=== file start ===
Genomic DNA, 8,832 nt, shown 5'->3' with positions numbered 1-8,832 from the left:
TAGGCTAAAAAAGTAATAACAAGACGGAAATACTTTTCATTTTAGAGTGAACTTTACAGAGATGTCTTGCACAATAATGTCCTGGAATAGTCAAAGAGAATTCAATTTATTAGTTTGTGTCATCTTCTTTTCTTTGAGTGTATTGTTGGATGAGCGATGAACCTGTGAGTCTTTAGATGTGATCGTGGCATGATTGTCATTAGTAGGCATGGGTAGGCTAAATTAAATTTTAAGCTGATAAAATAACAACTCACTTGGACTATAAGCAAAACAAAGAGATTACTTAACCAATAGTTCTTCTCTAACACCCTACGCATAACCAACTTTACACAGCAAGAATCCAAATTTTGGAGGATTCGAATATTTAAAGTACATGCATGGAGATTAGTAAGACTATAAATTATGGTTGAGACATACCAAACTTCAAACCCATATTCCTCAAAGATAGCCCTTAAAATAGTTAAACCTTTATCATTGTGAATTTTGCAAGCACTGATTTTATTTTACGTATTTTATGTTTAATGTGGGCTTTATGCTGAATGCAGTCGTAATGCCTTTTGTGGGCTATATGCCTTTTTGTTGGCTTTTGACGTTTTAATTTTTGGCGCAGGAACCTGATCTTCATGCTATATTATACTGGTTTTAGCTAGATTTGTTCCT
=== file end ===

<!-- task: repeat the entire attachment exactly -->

Genomic DNA, 8,832 nt, shown 5'->3' with positions numbered 1-8,832 from the left:
TAGGCTAAAAAAGTAATAACAAGACGGAAATACTTTTCATTTTAGAGTGAACTTTACAGAGATGTCTTGCACAATAATGTCCTGGAATAGTCAAAGAGAATTCAATTTATTAGTTTGTGTCATCTTCTTTTCTTTGAGTGTATTGTTGGATGAGCGATGAACCTGTGAGTCTTTAGATGTGATCGTGGCATGATTGTCATTAGTAGGCATGGGTAGGCTAAATTAAATTTTAAGCTGATAAAATAACAACTCACTTGGACTATAAGCAAAACAAAGAGATTACTTAACCAATAGTTCTTCTCTAACACCCTACGCATAACCAACTTTACACAGCAAGAATCCAAATTTTGGAGGATTCGAATATTTAAAGTACATGCATGGAGATTAGTAAGACTATAAATTATGGTTGAGACATACCAAACTTCAAACCCATATTCCTCAAAGATAGCCCTTAAAATAGTTAAACCTTTATCATTGTGAATTTTGCAAGCACTGATTTTATTTTACGTATTTTATGTTTAATGTGGGCTTTATGCTGAATGCAGTCGTAATGCCTTTTGTGGGCTATATGCCTTTTTGTTGGCTTTTGACGTTTTAATTTTTGGCGCAGGAACCTGATCTTCATGCTATATTATACTGGTTTTAGCTAGATTTGTTCCT